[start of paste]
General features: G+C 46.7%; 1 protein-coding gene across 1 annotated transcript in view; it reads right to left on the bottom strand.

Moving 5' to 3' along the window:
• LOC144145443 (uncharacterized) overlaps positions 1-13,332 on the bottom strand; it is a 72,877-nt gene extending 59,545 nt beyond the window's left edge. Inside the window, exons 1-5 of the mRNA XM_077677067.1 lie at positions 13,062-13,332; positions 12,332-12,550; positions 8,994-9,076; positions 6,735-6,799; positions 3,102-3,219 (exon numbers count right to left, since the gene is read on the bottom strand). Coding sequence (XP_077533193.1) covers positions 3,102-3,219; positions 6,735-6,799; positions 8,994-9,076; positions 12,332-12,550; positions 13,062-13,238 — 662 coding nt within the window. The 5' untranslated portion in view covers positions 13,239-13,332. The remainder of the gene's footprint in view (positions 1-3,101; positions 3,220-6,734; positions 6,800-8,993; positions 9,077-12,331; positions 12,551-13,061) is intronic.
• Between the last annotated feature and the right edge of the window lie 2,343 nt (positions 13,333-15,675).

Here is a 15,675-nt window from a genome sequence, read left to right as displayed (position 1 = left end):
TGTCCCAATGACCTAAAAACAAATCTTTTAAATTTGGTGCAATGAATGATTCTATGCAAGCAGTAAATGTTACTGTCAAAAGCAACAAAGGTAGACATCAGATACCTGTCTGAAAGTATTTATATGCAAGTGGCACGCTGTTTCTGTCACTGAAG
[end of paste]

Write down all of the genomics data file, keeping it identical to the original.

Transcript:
General features: G+C 46.7%; 1 protein-coding gene across 1 annotated transcript in view; it reads right to left on the bottom strand.

Moving 5' to 3' along the window:
• LOC144145443 (uncharacterized) overlaps positions 1-13,332 on the bottom strand; it is a 72,877-nt gene extending 59,545 nt beyond the window's left edge. Inside the window, exons 1-5 of the mRNA XM_077677067.1 lie at positions 13,062-13,332; positions 12,332-12,550; positions 8,994-9,076; positions 6,735-6,799; positions 3,102-3,219 (exon numbers count right to left, since the gene is read on the bottom strand). Coding sequence (XP_077533193.1) covers positions 3,102-3,219; positions 6,735-6,799; positions 8,994-9,076; positions 12,332-12,550; positions 13,062-13,238 — 662 coding nt within the window. The 5' untranslated portion in view covers positions 13,239-13,332. The remainder of the gene's footprint in view (positions 1-3,101; positions 3,220-6,734; positions 6,800-8,993; positions 9,077-12,331; positions 12,551-13,061) is intronic.
• Between the last annotated feature and the right edge of the window lie 2,343 nt (positions 13,333-15,675).

Here is a 15,675-nt window from a genome sequence, read left to right as displayed (position 1 = left end):
TGTCCCAATGACCTAAAAACAAATCTTTTAAATTTGGTGCAATGAATGATTCTATGCAAGCAGTAAATGTTACTGTCAAAAGCAACAAAGGTAGACATCAGATACCTGTCTGAAAGTATTTATATGCAAGTGGCACGCTGTTTCTGTCACTGAAG